Once you start extending ant with new tasks, it suddenly becomes much
  more tempting to pull down regular builds. The most recent ant builds
  are invariably the the best platform for writing your extensions, as you
  can take advantage of the regular enhancements to the foundational
  classes. It also prevents you from wasting time working on something
  which has already been done. A newly submitted task to do something
  complex such as talk to EJB engines, SOAP servers or just convert a text
  file to uppercase may be almost exactly what you need -so take it,
  enhance it and offer up the enhancements to the rest of the world. This
  is certainly better than starting work on your 'text case converter'
  task on Ant 0.8 in isolation, announcing its existence six months latter
  and discovering that instead of adulation all you get are helpful
  pointers to the existing implementation.
  
  <p>
  
  You should also get on the <a href =
  "mailto:ant-dev-subscribe@jakarta.apache.org" > ant-dev mailing list
  </a>, as it is where the other developers post their work, problems and
  experience. The volume can be quite high: 40+ messages a day, so
  consider routing it to an email address you don't use for much else. And
  don't make everyone on the team subscribe; it can be too much of a
  distraction.
  
  
  <a name="tips">
  <h2>
  Tips and Tricks</h2>
  </a>
  <dl>
  <dt><b>
  	get
  </b><dd>
  
  The <a href="index.html#get">get</a> task can fetch any URL, so be used
  to trigger remote server side code during the build process, from remote
  server restarts to sending SMS/pager messages to the developer
  cellphones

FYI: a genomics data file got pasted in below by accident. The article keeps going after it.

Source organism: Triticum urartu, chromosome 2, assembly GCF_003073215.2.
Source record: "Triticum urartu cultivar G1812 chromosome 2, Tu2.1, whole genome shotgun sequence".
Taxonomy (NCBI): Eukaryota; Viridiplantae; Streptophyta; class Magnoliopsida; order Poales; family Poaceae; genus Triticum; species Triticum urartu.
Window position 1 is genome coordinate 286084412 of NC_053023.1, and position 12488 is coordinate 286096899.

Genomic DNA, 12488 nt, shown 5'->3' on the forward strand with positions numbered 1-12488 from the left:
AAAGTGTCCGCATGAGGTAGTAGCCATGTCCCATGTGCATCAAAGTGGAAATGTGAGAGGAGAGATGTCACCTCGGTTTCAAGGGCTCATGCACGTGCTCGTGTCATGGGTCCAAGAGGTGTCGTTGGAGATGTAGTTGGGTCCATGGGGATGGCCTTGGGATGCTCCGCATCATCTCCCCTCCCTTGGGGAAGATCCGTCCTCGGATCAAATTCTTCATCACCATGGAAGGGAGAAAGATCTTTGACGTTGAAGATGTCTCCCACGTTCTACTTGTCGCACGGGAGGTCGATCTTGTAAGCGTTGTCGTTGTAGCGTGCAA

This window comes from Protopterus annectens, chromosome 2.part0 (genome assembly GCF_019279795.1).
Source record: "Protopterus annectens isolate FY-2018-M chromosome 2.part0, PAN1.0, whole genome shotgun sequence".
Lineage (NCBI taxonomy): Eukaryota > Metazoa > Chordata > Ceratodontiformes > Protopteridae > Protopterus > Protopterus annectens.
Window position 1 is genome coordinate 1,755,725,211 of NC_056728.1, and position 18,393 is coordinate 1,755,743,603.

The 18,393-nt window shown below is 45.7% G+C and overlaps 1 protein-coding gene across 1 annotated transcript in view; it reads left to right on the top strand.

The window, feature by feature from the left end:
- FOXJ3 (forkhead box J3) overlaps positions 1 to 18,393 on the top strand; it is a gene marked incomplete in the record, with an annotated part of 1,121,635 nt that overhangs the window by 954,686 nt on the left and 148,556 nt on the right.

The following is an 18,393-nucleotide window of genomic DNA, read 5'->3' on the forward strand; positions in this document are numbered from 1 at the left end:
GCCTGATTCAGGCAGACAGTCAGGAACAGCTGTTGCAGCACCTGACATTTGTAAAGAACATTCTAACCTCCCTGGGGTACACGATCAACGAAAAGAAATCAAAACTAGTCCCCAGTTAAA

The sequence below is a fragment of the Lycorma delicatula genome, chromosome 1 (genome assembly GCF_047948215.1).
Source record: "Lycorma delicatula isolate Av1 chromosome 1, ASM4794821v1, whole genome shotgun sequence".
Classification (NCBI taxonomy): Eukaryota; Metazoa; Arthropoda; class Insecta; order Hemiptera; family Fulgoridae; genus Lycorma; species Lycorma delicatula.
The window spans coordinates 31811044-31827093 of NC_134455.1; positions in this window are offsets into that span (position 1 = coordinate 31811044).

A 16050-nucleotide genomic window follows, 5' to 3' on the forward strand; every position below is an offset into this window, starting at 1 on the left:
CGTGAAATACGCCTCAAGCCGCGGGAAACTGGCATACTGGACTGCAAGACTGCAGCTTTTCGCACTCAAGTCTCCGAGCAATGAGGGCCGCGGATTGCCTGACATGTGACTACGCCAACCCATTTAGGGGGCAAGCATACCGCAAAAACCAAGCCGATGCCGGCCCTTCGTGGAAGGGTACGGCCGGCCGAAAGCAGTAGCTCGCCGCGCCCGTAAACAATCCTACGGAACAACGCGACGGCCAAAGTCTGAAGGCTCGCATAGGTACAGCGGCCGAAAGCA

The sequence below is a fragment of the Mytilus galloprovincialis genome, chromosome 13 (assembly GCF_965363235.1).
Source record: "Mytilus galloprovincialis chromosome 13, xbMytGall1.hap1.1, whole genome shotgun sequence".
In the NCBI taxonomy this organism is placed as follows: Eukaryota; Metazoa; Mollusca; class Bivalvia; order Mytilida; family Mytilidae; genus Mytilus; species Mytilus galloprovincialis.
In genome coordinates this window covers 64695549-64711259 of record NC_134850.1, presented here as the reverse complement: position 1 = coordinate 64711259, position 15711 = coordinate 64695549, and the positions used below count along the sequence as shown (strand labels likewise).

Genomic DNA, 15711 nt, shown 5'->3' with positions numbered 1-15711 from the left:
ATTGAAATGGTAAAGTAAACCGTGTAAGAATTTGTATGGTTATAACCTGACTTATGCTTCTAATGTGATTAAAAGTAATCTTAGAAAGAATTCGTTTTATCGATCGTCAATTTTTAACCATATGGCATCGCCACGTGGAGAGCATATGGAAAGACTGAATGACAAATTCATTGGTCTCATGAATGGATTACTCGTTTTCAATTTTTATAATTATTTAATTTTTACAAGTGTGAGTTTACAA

<dt><b>
  i18n
  </b><dd>
  
  
  Internationalisation is always trouble. Ant helps here with the <A href=
  "native2ascii.html">native2ascii</a> task which can escape out all non
  ascii characters into unicode. You can use this to write java files
  which include strings (and indeed comments) in your own non-ASCII
  language and then use native2ascii to convert to ascii prior to feeding
  through javac. The rest of i18n and l12n is left to you...
  
  <dt><b>
  Use Property Files
  </b><dd>
  
  Use external property files to keep per-user settings out the build
  files -especially passwords. Property files can also be used to
  dynamically set a number of properties based on the value of a single
  property, simply by dyamically generating the property filename from the
  source property. They can also be used as a source of constants across
  multiple build files.
  
  <dt><b>
  Faster compiles with Jikes
  </b><dd>
  
  The <a href="http://www.jikes.org/">jikes compiler</a> is usually much
  faster than javac, and does dependency checking. Get it. Then set
  build.compiler to "jikes" for it to be used in your build files.
  
  <dt><b>
  #include targets to simplify multi build.xml projects
  </b><dd>
  
  You can import XML files into a build file using &lt;?import?&gt;
  an element of XML syntax which the standard parsers use. This lets
  a multi-project development program share code through reference,
  rather than cut and paste re-use. It also lets one build up a file of
  standard tasks which can be reused over time. Because the import
  mechanism is at a level below which ant is aware, treat it as
  equivalent to the #include mechanism of the 'legacy' languages C and
  C++.
  
  <dt><b>
  Implement complex Ant builds through XSL
  </b><dd>
  
  XSLT can be used to dynamically generate build.xml files from a source
  xml file, with the <a href="index.html#style">Style</a> task controlling
  the transform. This is the current recommended strategy for creating
  complex build files dynamically.
  
  
  <dt><b>
  Change the invocation scripts
  </b><dd>
  
  By writing your own invocation script -using the DOS, Unix or Perl
  script as a starting point- you can modify a ant behavior for an
  individual project. For example, you can use an alternate variable to
  ANT_HOME as the base, extend the classpath differently, or dynamically